The Gamergaters shared a predilection for conspiracism as well. Feminists , for example, were portrayed as a subset within the larger “Cultural Marxism” conspiracy to destroy Western civilization. But what was once an idea with limited popular appeal was gaining widespread circulation through popular conspiracists like Alex Jones, creator of the massively popular conspiracy mill InfoWars. At 4chan and 8chan, the threat of “Cultural Marxism” became the focal point of many discussions, first about Gamergate, then, increasingly, politics. A common theme began to emerge: that White men were being systematically oppressed by dangerous left-wing forces, and that mainstream conservatives, through their “weak” response to multiculturalism, had “sold them out.”
Eventually Gamergate passed out of the news cycle, and the controversy subsided, to no one’s real satisfaction. What had transpired in the process, though, was far more important. Aggrieved MRAs from the “manosphere,” White nationalists who shared their virulent hatred of feminists and adoration for “traditional values,” as well as gamers and online trolls, had coalesced as a movement. And they continued on as a community, talking now more about politics and conspiracies than gaming, and how much they hated “sellout” mainstream conservatives. They reserved their most bilious outbursts for liberals, multiculturalism, gays and lesbians, Blacks, Hispanics, and Jews—especially Jews.
Their growing community of likeminded defenders of the White race and “traditional values” had to have a name, and so they gave it one: the “Alt Right.”
The Mob Is the Movement
In 2009, a young White nationalist named Richard Spencer coined the term “Alternative Right” while writing a headline for the paleoconservative Taki’s Magazine, where he was an editor at the time.23 The headline was for an article by White nationalist Kevin DeAnna, describing the rise of a new kind of conservatism— one hostile to neoconservatism and open to “racialist” politics. Less than a year later, in early 2010, Spencer founded his own webzine and named it The Alternative Right. In short order, the name of the movement it promoted was shortened to “Alt Right,” and it stuck.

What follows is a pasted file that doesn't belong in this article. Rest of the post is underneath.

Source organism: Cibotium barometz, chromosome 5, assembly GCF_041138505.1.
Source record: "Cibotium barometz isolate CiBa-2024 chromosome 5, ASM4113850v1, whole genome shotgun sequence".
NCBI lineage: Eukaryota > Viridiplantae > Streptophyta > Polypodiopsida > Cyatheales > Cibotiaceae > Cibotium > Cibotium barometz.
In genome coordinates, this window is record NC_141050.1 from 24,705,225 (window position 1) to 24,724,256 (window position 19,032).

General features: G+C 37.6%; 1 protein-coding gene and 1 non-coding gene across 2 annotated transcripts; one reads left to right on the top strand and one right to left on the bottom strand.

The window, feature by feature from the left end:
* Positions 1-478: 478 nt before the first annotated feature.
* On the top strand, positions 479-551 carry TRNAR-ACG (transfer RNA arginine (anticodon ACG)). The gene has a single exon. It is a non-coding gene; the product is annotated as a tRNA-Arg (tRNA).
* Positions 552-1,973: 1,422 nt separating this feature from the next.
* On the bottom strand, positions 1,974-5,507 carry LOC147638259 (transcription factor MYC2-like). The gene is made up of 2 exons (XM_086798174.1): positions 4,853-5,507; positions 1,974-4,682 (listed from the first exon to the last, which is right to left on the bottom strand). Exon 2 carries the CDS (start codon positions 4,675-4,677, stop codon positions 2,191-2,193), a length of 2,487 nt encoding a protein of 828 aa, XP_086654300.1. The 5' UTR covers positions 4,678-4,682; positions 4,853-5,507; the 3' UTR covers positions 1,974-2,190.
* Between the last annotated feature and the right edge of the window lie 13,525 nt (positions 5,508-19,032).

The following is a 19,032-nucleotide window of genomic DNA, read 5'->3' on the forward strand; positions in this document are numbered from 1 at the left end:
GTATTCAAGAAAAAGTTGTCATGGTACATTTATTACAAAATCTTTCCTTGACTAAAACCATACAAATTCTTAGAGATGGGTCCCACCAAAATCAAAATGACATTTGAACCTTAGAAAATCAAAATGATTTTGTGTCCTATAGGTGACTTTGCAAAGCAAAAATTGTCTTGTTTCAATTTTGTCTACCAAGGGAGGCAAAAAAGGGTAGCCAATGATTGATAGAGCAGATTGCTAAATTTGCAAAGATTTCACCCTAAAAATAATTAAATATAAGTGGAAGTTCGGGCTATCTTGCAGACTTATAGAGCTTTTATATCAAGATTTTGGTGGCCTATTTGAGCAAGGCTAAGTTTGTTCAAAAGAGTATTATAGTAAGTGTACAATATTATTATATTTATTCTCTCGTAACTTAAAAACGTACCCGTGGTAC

The name was developed with public relations well in mind; after all, it permitted White nationalists to soften their image while drawing in recruits from mainstream conservatism. When the movement rose to national prominence in 2016 in conjunction with the Trump campaign, a controversy erupted over whether to use the movement’s preferred name or simply call its members what many took them to be: “neonazis” or “White supremacists.” (This mirrored a similar discussion in the 1990s over whether to call the Patriot movement by its chosen name or other descriptors such as “antigovernment” and “antidemocratic.”)
However, as researcher Matthew Lyons explains, the movement is much more complex than any of those simple terms.24 It incorporates elements not only from White nationalists and supremacists of various stripes, but also misogynist anti-feminists, certain “neoreactionary” activists who regard democratic rule as a threat to civilization, as well as some right-wing anarchist elements. Identifying it as only one of those elements is not only inaccurate, but obscures the Alt Right’s peculiarly culture-savvy orientation and the strength of its appeal.